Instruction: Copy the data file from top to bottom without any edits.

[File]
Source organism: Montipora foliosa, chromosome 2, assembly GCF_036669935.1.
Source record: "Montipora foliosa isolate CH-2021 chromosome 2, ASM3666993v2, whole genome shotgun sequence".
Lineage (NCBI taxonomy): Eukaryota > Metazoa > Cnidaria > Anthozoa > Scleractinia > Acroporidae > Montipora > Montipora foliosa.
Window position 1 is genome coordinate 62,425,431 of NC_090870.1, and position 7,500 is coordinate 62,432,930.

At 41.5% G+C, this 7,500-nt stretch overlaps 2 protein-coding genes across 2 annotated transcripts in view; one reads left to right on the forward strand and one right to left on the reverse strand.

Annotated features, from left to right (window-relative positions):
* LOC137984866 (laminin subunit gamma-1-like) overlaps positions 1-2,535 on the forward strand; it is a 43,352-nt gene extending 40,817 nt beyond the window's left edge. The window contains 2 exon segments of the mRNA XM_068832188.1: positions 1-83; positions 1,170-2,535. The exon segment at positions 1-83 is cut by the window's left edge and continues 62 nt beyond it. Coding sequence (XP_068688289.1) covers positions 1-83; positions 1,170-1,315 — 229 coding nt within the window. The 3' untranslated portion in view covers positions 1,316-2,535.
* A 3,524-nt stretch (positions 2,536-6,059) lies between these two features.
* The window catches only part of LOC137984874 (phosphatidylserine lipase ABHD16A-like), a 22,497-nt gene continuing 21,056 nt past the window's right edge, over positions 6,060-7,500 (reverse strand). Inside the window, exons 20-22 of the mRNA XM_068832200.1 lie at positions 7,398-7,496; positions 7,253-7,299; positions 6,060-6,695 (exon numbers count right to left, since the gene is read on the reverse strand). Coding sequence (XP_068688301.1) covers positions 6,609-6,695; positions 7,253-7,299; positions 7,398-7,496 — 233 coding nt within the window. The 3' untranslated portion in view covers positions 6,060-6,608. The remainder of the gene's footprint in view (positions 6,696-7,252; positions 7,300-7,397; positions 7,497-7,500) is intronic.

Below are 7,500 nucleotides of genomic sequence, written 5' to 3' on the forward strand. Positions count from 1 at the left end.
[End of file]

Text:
Source organism: Montipora foliosa, chromosome 2, assembly GCF_036669935.1.
Source record: "Montipora foliosa isolate CH-2021 chromosome 2, ASM3666993v2, whole genome shotgun sequence".
Lineage (NCBI taxonomy): Eukaryota > Metazoa > Cnidaria > Anthozoa > Scleractinia > Acroporidae > Montipora > Montipora foliosa.
Window position 1 is genome coordinate 62,425,431 of NC_090870.1, and position 7,500 is coordinate 62,432,930.

At 41.5% G+C, this 7,500-nt stretch overlaps 2 protein-coding genes across 2 annotated transcripts in view; one reads left to right on the forward strand and one right to left on the reverse strand.

Annotated features, from left to right (window-relative positions):
* LOC137984866 (laminin subunit gamma-1-like) overlaps positions 1-2,535 on the forward strand; it is a 43,352-nt gene extending 40,817 nt beyond the window's left edge. The window contains 2 exon segments of the mRNA XM_068832188.1: positions 1-83; positions 1,170-2,535. The exon segment at positions 1-83 is cut by the window's left edge and continues 62 nt beyond it. Coding sequence (XP_068688289.1) covers positions 1-83; positions 1,170-1,315 — 229 coding nt within the window. The 3' untranslated portion in view covers positions 1,316-2,535.
* A 3,524-nt stretch (positions 2,536-6,059) lies between these two features.
* The window catches only part of LOC137984874 (phosphatidylserine lipase ABHD16A-like), a 22,497-nt gene continuing 21,056 nt past the window's right edge, over positions 6,060-7,500 (reverse strand). Inside the window, exons 20-22 of the mRNA XM_068832200.1 lie at positions 7,398-7,496; positions 7,253-7,299; positions 6,060-6,695 (exon numbers count right to left, since the gene is read on the reverse strand). Coding sequence (XP_068688301.1) covers positions 6,609-6,695; positions 7,253-7,299; positions 7,398-7,496 — 233 coding nt within the window. The 3' untranslated portion in view covers positions 6,060-6,608. The remainder of the gene's footprint in view (positions 6,696-7,252; positions 7,300-7,397; positions 7,497-7,500) is intronic.

Below are 7,500 nucleotides of genomic sequence, written 5' to 3' on the forward strand. Positions count from 1 at the left end.